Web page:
Scripted potpourri

A blend of topnotch writing prowess, significant issues and scintillating stories!

Confessions of a Readaholic

readaholic 2It may not be Achebe’s Things Fall Apart, Puzo’s Godfather, Rivers’ Mark of the Lion Series or Crichton’s Jurassic Park  but I’ve come to a point in my life where from experience, I can determine that even though a book has not received rave reviews or is not authored by a popular person, it can still qualify for a great book. I am a readaholic and I’ll like to think of this space as my own version of AA- Alcoholics Anonymous. You see, I woke up one bright sunny day and decided frankly and unpleasantly that I am a very weird specie. It was a difficult decision to reach, that is why I have constantly questioned the validity of that abasing thought. So here I am: confessing. I am about to hang up my dirty linen at the risk of scathing public glare. But I have to do this; I have to confront myself. I mean, is it not weird that on a very languid day when others are out visiting or shopping or seeing a movie, I find it very comfortable reading through my secondary school Physical and Health Education textbook? Or poring over an old cook book that contains only foreign recipes? Or again, relishing the science articles in Jehovah’s Witness’ pamphlets even though I am not one of them? Beats you, right? Well, beats me more!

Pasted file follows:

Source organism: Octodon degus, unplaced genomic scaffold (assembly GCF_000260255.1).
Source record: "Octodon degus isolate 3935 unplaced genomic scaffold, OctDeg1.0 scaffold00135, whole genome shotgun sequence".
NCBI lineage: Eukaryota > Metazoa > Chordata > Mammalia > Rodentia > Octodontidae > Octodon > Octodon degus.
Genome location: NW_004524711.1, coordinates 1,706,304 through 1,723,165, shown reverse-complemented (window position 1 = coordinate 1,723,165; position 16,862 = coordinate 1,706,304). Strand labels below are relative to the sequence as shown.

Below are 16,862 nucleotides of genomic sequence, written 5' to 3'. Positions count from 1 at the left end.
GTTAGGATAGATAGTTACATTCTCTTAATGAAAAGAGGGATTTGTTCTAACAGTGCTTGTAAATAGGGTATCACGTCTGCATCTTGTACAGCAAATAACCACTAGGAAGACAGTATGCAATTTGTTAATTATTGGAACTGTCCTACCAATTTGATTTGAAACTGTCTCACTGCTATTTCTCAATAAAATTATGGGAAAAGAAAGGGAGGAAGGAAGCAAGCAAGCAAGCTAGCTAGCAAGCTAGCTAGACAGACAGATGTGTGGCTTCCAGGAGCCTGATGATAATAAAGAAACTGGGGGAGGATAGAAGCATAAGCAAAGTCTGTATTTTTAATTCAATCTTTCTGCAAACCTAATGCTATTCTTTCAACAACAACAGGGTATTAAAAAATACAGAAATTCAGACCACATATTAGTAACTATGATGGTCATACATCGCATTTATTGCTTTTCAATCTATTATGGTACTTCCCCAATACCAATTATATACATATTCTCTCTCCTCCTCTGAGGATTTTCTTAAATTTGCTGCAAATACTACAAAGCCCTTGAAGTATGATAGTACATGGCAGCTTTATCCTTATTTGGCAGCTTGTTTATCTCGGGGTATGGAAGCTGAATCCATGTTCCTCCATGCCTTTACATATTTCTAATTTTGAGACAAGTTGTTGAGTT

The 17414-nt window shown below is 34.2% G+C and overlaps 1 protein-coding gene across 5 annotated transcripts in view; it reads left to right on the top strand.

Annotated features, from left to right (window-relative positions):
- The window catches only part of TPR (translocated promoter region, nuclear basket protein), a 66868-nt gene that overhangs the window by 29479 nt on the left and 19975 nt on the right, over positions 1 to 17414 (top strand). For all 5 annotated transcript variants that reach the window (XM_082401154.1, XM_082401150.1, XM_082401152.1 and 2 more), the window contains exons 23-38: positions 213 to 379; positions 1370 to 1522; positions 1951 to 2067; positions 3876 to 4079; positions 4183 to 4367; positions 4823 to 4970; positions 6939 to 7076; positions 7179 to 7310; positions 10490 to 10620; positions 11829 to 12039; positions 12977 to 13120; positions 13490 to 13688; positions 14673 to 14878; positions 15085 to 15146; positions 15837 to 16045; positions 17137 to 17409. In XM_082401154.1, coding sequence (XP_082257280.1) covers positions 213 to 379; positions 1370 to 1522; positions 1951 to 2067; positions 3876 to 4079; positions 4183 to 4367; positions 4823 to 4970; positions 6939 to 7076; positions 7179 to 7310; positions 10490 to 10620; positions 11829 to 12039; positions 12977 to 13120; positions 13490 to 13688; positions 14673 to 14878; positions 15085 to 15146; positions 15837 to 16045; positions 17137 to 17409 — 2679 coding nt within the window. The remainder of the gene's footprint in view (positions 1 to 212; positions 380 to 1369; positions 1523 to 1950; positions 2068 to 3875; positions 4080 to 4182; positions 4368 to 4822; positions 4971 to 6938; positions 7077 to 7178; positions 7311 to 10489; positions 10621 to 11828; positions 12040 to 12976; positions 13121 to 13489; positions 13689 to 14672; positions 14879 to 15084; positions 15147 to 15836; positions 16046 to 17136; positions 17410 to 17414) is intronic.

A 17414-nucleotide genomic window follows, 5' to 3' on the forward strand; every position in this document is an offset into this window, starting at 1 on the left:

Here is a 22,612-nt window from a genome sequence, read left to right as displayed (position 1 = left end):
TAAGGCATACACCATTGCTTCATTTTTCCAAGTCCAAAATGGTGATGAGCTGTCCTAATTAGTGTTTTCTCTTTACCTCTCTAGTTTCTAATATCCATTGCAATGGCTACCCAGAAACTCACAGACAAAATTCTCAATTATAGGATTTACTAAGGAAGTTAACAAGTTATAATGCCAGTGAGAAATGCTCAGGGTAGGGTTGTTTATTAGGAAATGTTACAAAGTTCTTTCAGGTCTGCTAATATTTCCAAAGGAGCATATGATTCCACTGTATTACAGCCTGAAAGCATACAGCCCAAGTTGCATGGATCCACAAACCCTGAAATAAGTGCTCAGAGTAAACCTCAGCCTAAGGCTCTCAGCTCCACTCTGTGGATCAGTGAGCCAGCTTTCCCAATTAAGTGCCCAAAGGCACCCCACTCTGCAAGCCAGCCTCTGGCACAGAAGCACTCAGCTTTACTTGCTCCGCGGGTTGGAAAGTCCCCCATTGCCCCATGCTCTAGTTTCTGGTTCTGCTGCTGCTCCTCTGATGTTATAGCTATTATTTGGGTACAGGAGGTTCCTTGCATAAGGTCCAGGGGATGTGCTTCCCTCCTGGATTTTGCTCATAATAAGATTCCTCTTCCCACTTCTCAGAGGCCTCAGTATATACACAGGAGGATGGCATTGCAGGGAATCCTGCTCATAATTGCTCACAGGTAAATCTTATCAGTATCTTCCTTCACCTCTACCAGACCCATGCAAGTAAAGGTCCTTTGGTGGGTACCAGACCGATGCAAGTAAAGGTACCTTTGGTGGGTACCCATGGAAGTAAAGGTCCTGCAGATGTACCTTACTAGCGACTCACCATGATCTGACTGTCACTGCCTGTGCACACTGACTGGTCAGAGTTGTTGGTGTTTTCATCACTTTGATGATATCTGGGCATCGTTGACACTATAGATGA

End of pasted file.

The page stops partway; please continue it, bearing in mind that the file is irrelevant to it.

So let’s get into the 411 of me: I am intoxicated by the sights and sounds of a bookstore — yes, those air-conditioned havens sprawling with tomes and paperbacks. A bookstore to me has that surreal tang of newness and sage-hood mixed delicately with a bit of paradise, and if you ask me, the only thing that comes that close, is a library; with its time-tested volumes and sedate ambience. Ah, but you see, bookstores are not the only places I can find books that make me tick. Indeed, those roadside stands, whether at Iyana Ipaja or Ojuelegba are brimming with books, from magazines to political commentaries to “For Dummies”. At these Lagos road sides, I can also whip up a John Grisham or Danielle Steel for ridiculously low prices and I can exchange an old novel, sorry, vintage novel (*wink) for another vintage novel. You see, I don’t only know these resourceful book stands, I also know the Igbo boys that man them (Goddy and Chuks and Obinna to mention a few) and they know me back because they are quick to hail, “Customer!” the moment I as much as walk by. These guys, they have mastered the art of coaxing me into buying at least five books before leaving their makeshift stands and I give in so easily because I am a readaholic (Please don’t tell my dad that that’s where all my pocket money went, back in secondary school!). I have to admit here on Linda’s blog that when I’m with a book, I feel like I’m in love. It’s reminiscent of the Rebecca Bloomwood craze, if you know what I mean.